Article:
Sunday, 31 July 2016

Horrocks Pass

Stony Creek, Wilmington
At Wilmington we stayed in a delightful caravan park called Stony Creek Camp & Caravan Park and were able to camp right next to the creek. The must have been rain in the Southern Flinders Range because the creek was flowing swiftly. Children would love it. We loved it. Kookaburras called, Brown Treecreepers foraged near our van and a family of White-browed Babblers checked out various trees and shrubs in the park

Red-rumped Parrots

An agile White-browed Babbler searching for spiders and insects.
We then drove to Port Augusta through Horrocks Pass. If you've never been on that road do yourself a favour. On another occasion we drove to the lookout and the view was well worth the trip.

Looking back towards the pass from near Port Augusta

Saturday, 30 July 2016

Shrubs in mallee

Our lunch stop, part 2.

These are some of the plants I found. A number were unobtrusively flowering. I haven't attempted to identify them as yet.

Vegetation in a reserve on the Morgan-Burra Road.

Lichens in mallee

Lunch time
We stopped for lunch in a conservation reserve beside the Morgan-Burra Road, the Goyder Highway. It was quite windy so we were glad of the shelter.

At first glance the grey vegetation doesn't look very exciting but I found lots of interest. A few of the shrubs were flowering (see next post), there were a few birds calling ... and there was the lichen.

Lichen is slow-growing so it was interesting to see a number of species on the trees, small shrubs and the ground.

The ground lichens are of particular importance because they help to hold the otherwise bare soil in place and provide habitat for small insects. Lichens on the ground are easily disturbed by animals like sheep, kangaroos and people and they take a very long time to recover.

Lichen growing on the soil
 Lichen on the ground
Lichen growing on the ground under trees and shrubs. This one was interesting because it wasn't attached to the soil.
The following lichens were growing on small branches of shrubs and trees. Often there were two or three species together and they were much more colourful than those on the ground.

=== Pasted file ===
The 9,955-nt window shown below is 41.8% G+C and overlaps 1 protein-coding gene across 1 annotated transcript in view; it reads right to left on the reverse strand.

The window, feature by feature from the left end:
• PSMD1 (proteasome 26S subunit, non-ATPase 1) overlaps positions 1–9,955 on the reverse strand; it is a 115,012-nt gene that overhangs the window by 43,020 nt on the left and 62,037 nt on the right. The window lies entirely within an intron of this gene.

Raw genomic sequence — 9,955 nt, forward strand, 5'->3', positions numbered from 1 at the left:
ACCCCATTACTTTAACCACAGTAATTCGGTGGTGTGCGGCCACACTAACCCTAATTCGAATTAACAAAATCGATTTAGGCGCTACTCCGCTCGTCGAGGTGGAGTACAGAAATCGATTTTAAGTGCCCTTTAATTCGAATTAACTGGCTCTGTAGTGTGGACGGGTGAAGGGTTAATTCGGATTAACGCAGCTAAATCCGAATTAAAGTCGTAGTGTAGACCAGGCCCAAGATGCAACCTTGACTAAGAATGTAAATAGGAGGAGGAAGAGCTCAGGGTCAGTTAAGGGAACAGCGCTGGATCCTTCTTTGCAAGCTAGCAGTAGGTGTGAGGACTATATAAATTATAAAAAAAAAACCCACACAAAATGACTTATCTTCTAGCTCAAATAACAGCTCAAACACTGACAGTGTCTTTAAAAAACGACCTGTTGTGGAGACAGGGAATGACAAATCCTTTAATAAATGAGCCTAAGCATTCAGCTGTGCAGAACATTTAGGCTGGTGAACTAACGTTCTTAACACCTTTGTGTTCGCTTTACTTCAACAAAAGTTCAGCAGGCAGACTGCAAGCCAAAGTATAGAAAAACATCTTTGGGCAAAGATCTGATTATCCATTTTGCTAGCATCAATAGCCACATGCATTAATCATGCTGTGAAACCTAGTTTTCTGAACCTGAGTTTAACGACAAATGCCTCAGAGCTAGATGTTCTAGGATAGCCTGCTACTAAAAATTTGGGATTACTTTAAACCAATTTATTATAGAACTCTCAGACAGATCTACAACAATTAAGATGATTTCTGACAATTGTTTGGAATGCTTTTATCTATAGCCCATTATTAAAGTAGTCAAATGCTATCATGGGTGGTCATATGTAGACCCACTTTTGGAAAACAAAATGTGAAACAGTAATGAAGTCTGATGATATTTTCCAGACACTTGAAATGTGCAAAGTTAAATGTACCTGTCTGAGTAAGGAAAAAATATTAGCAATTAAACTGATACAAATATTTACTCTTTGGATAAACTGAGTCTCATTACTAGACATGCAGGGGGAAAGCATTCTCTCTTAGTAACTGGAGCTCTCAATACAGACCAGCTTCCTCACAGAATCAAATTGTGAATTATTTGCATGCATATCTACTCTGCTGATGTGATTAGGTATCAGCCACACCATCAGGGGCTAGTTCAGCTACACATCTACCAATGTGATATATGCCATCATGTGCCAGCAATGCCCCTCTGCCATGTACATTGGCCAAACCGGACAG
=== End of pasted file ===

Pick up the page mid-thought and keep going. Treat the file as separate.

Cadell Wetland

It's called a wetland but at the moment the Cadell Wetland is dry. Before weirs and dams changed the natural flow of the Murray and Darling rivers the river levels rose and fell according to the season and the cycle of floods and droughts. Vegetation in wetlands like this responded to the floods and coped with the droughts. It's all changed now so the River Redgums are stressed and so are the Black Box trees. Other species like the Prickly Bottlebrush are disappearing.

Cadell Wetland with old River Redgum remnant.
At Cadell there is a walking trail to the wetland and beyond that to the Murray River. I walked to the bird hide, reading the signs indicating plant species that might have been there when the signs were installed but they certainly aren't there now, It's time for an upgrade.

Despite that I enjoyed the walk. Near the bird hide there were White-browed Babblers and some Rufous Songlarks foraging through the small shrubs.

Nangkero Bird Hide, Cadell Wetland
Cadell Wetland with the cliffs of the Murray River in the background.
Succulent vegetation on the Cadell Wetland
Succulent vegetation on the Cadell Wetland
Cadell Wetland must be a fantastic place when there is water - like the one I saw from the car window as we drew close to the ferry crossing at Morgan. Now why is that wetland wet and the one at Cadell dry? They are only about 10 kms apart.

Friday, 29 July 2016

The Riverland

Loxton Golf Club